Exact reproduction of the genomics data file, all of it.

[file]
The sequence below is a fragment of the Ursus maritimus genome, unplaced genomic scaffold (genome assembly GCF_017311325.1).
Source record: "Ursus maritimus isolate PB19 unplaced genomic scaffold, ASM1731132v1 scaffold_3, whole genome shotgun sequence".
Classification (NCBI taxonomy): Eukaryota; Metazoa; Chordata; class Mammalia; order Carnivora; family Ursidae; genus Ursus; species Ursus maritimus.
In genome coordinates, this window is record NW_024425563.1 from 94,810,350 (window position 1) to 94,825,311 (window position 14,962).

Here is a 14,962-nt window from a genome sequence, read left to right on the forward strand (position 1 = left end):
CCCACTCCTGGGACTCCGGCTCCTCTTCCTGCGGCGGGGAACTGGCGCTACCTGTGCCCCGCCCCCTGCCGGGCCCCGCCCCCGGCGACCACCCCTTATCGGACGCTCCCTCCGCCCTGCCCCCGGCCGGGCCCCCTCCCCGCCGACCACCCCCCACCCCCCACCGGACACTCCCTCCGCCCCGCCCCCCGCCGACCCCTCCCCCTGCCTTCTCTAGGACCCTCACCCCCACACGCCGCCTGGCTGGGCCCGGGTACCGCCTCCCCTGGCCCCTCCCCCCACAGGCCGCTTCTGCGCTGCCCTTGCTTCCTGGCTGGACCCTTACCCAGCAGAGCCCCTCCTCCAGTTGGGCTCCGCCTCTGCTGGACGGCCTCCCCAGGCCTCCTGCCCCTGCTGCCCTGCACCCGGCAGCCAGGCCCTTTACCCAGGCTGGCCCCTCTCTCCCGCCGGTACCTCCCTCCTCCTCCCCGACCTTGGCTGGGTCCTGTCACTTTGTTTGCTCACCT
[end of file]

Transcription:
The sequence below is a fragment of the Ursus maritimus genome, unplaced genomic scaffold (genome assembly GCF_017311325.1).
Source record: "Ursus maritimus isolate PB19 unplaced genomic scaffold, ASM1731132v1 scaffold_3, whole genome shotgun sequence".
Classification (NCBI taxonomy): Eukaryota; Metazoa; Chordata; class Mammalia; order Carnivora; family Ursidae; genus Ursus; species Ursus maritimus.
In genome coordinates, this window is record NW_024425563.1 from 94,810,350 (window position 1) to 94,825,311 (window position 14,962).

Here is a 14,962-nt window from a genome sequence, read left to right on the forward strand (position 1 = left end):
CCCACTCCTGGGACTCCGGCTCCTCTTCCTGCGGCGGGGAACTGGCGCTACCTGTGCCCCGCCCCCTGCCGGGCCCCGCCCCCGGCGACCACCCCTTATCGGACGCTCCCTCCGCCCTGCCCCCGGCCGGGCCCCCTCCCCGCCGACCACCCCCCACCCCCCACCGGACACTCCCTCCGCCCCGCCCCCCGCCGACCCCTCCCCCTGCCTTCTCTAGGACCCTCACCCCCACACGCCGCCTGGCTGGGCCCGGGTACCGCCTCCCCTGGCCCCTCCCCCCACAGGCCGCTTCTGCGCTGCCCTTGCTTCCTGGCTGGACCCTTACCCAGCAGAGCCCCTCCTCCAGTTGGGCTCCGCCTCTGCTGGACGGCCTCCCCAGGCCTCCTGCCCCTGCTGCCCTGCACCCGGCAGCCAGGCCCTTTACCCAGGCTGGCCCCTCTCTCCCGCCGGTACCTCCCTCCTCCTCCCCGACCTTGGCTGGGTCCTGTCACTTTGTTTGCTCACCT